• Saturday November 2 | 9:00 pm

    Night Two: The 24th Annual Chicago Asian American Jazz Festival

    $10
    This critically acclaimed annual event is an essential cornerstone for highlighting and documenting the significant role that Asian Americans and their collaborators have in contributing to the city's historic and vibrant musical landscape.  Come and celebrate the 24th anniversary of the Chicago Asian American Jazz Festival (CAAJF)www.aajazz.org. The CAAJF features the finest in contemporary Asian American music. Curated by Asian Improv aRts Midwest, national and internationally acclaimed Asian American artists and their collaborators weave together their collective flair to create an improvisational experience.

Saturday November 2, 2019
9p.m. $10
The final day of the 24th Annual Chicago Asian American Jazz Festival concludes with two remarkable sets:

 

Set ONE: Trio WAZ
For over twenty years, Trio WAZ has performed together, making it one of the longest standing experimental music trios in Chicago. It is an eclectic experimental group made up of the time honored members: Ed Wilkerson Jr. is one of the great saxophone and clarinet players on the Chicago scene, Tatsu Aoki is a prolific artist, composer, musician, educator, and consummate bassist and Shamisen Lute player, and Michael Zerang, a percussionist focusing extensively on improvised music, free jazz, contemporary composition, puppet theater, experimental theater, and international musical forms. Each brings their own unique arsenal of musical savvy mixing it up with their distinct dispositions to interplay and braid an incomparable synthesis of musical actuality to open the second day of the 24th Chicago Asian American Jazz Festival.

 

Set TWO: Purple Gums
PURPLE GUMS is a brass ensemble (reeds, cornet and tuba) whose role is to carry on the tradition of making music in the moment. Charts don’t exist. Rehearsals have never occurred. Ideas are generated and developed on the bandstand. Music making for this group is a high-risk venture. The music created from the pooled experience of the band’s members is a tasty gumbo of jazz, free improvisation, ragtime, classical and spoken word. This leads to flights of whimsy and excursions into the unexpected. What you see is not always what you get. While you may think for a moment that you are listening to a traditional New Orleans brass band, what you are caressed with may be something all together different – a tight improvised counterpoint or a gospel-inspired vocalization.

 

Bobby Bradford, born in 1937, is the venerable elder and solid rock on which the ensemble stands. Bobby is a virtuosic cornet/trumpet player, composer and educator. He has played in and led ensembles with some of the greatest artists in improvised music, including Leo Wright, Buster Smith, John Hardee, Ornette Coleman, Eric Dolphy, David Murray, Charlie Haden and John Stevens. With long-time collaborator John Carter, he formed the New Art Jazz Ensemble with John Carter and was a member of the Little Big Horn workshop with Carter, Arthur Blythe, James Newton, and other free-jazz musicians. Bobby continues to lead his long-standing ensemble Motet and a newer one call Tete-A-Tete. He taught for many years at Pasadena City College and continues to teach at Pomona College.

 

Francis Wong, a prolific recording artist, is featured on more than forty titles as a leader and sideman. For over two decades he has performed his innovative brand of jazz and creative music for audiences in North America, Asia, and Europe with such luminaries as Jon Jang, Tatsu Aoki, Genny Lim, William Roper, Bobby Bradford, John Tchicai, James Newton, Joseph Jarman, Don Moye and the late Glenn Horiuchi. Wong’s imaginative career straddles roles as varied as performing artist, youth mentor, composer, artistic director, community activist, non-profit organization manager, consultant, music producer, and academic lecturer. Key vehicles for his work are Asian Improv aRts, the company he co-founded with Jon Jang and as a Senior Fellow at the Wildflowers Institute. In addition, Wong was a California Arts Council Artist in Residence from 1992 through 1998, and a Meet The Composer New Resident in 2000-2003. In 2000-2001 he was a Rockefeller Next Generation Leadership Fellow. He has also been a guest member of the faculty at San Francisco State University (1996-98) and at University of California at Santa Cruz (1996-2001). He is currently a lecturer in the Department of Asian Studies at San Francisco State University.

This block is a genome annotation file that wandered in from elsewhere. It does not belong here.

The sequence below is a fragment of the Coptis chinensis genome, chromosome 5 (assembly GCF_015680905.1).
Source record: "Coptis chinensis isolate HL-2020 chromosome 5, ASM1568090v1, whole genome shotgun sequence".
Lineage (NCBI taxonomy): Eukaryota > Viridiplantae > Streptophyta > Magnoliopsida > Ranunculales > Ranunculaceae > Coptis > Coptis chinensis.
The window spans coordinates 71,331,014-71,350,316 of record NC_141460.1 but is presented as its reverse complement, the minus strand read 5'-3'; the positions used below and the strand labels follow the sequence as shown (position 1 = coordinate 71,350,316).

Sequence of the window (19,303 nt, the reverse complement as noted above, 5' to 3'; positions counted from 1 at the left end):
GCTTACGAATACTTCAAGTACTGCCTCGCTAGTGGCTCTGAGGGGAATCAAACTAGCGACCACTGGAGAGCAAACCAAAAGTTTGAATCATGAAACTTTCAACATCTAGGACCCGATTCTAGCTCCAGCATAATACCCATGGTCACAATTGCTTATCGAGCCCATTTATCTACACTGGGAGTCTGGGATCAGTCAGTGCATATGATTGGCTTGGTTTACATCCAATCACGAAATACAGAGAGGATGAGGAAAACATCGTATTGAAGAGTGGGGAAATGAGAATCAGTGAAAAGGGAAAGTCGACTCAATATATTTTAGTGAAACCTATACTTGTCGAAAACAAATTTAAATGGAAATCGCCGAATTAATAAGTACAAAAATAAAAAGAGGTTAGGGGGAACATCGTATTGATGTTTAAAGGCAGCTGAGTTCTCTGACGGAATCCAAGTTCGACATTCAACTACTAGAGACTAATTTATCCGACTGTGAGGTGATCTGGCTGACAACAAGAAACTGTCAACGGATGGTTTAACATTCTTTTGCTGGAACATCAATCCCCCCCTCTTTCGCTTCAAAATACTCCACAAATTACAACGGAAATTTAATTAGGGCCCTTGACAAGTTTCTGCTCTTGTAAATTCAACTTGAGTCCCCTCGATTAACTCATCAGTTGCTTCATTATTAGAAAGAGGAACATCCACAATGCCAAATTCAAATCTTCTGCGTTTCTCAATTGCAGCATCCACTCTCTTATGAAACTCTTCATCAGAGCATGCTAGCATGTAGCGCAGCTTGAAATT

William Roper is a multi-faceted artist working as a composer, performer on tuba, performance and visual artist. Tuba is his primary instrument. As a soloist he has performed in North & South America, Europe and Japan. Leading several of his own ensembles, he has released twelve recordings as a leader or co-leader. He has performed and recorded with an impressive range of artists and ensembles that include Anthony Braxton, Jimmy Cleveland, Douglas Ewart, Aluna George, Billy Higgins, Glenn Horiuchi, Elton John, Yusef Lateef, Thomas Mapfumo, James Newton, Leon Russell, Wadada Leo Smith, Horace Tapscott, John Williams, Hans Zimmer, the L.A. Philharmonic, L.A. Master Chorale and many others. He has fulfilled several commissions as a composer, with performances on three continents. Roper has been an artist in residence at institutions in California, Germany and Japan. He has received awards from the L.A. Dept. of Cultural Affairs, California Arts Council, NEA, Meet the Composer and others. In addition, as primary artist or collaborator, he has created works in dance, theatre, video and performance art. His visual art has been exhibited in the U.S. and Europe.

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